Insane Clown Posse plan Juggalo March on Washington
Washington will soon trade pussy hats for face paint; the Juggalos are coming to town.
Less than a week after the historic Women's March on Washington, Insane Clown Posse is moving forward with the Juggalo March on Washington, originally announced at last year's Gathering of the Juggalos. The event is scheduled for Sept. 16. The hardcore hip-hop group and their devoted fans (called Juggalos) will protest the F.B.I. and the Department of Justice's listing of Juggalos as a "loosely organized hybrid gang" in their 2011 Gang Task Force report. ICP's Psychopathic Records' lawsuit against the claim was dismissed, propelling ICP to move forward with the march.
"We have tried to use the American judicial system to achieve justice and we failed," the march's official website, which launched this week, reads. "So on Saturday, September 16, 2017, we are taking our fight to the streets. Literally."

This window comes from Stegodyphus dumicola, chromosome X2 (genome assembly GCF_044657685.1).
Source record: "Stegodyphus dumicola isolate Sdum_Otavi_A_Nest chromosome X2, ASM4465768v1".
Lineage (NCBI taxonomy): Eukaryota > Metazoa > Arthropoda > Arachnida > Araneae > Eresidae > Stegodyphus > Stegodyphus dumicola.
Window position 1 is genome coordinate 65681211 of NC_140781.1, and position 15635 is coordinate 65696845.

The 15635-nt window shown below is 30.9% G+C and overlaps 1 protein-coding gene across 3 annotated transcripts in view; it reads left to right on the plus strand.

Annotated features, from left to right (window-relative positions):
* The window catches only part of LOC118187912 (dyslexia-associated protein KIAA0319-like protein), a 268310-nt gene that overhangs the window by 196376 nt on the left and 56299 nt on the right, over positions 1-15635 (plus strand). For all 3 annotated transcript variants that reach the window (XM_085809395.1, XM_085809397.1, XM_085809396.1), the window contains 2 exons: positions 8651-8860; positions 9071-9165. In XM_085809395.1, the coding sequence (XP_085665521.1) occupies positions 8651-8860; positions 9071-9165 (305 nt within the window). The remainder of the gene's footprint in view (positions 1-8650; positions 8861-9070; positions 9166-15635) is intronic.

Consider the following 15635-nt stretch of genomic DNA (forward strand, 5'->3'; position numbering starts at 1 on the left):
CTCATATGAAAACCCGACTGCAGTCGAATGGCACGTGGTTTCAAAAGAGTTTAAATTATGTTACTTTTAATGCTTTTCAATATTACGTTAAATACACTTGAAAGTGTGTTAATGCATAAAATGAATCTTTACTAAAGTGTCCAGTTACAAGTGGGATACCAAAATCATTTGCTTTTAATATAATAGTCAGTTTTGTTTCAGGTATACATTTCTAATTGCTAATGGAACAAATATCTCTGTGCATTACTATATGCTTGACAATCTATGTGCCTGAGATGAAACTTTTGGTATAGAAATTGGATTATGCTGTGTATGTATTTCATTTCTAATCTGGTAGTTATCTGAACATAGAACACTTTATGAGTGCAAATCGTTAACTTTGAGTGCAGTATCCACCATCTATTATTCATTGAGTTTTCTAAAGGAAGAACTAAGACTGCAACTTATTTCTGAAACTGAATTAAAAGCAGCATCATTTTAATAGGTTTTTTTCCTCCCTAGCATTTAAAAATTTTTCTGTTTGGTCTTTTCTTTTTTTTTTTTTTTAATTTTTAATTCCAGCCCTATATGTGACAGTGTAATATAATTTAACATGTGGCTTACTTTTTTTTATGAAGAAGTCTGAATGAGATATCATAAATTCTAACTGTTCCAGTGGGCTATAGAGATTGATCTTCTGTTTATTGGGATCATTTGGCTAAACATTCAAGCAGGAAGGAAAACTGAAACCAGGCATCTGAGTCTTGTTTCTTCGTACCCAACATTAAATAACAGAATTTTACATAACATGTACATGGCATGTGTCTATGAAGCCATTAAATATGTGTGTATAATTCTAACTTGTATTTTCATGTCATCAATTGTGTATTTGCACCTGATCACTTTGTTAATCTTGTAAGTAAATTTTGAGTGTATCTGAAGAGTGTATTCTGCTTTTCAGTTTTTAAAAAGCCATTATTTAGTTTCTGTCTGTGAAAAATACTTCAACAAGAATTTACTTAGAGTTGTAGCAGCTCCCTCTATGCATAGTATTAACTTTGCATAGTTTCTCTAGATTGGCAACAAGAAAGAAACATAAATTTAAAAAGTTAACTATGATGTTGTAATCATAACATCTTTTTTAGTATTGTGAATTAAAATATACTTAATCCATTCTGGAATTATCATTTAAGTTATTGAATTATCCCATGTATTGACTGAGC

"To be sure, this is NOT a party, Gathering of the Juggalos, or a frivolous social event," the website says. "This march is a serious, peaceful public demonstration, organized for one purpose — to deliver a message to the world showing how Juggalos have been unfairly stigmatized and discriminated against simply for identifying as being part of a particular music-based subculture. The golden rule of the march for participants is simply this: If you're not serious about being there, just stay home."
ICP also reveal they will host a free concert with appearances by 2 Live Crew, Vanilla Ice, and more in nearby Bristow, Virginia, following the march.
Known for their explicit lyrics and "horrorcore" style of music, the Insane Clown Posse have cultivated a dedicated fan base in their Juggalos, who call themselves "a family" not a gang. "We don't fit in anywhere," Insane Clown Posse's Violent J told Rolling Stone in a 2014 interview. "And when people don't understand you, people fear you. All we're trying to do is be like the Stephen King of music. We like to tell horror stories."
According to the FBI's 2011 report, "Most crimes committed by Juggalos are sporadic, disorganized, individualistic, and often involve simple assault, personal drug use and possession, petty theft, and vandalism, however, open source reporting suggests that a small number of Juggalos are forming more organized subsets and engaging in more gang-like criminal activity, such as felony assaults, thefts, robberies, and drug sales."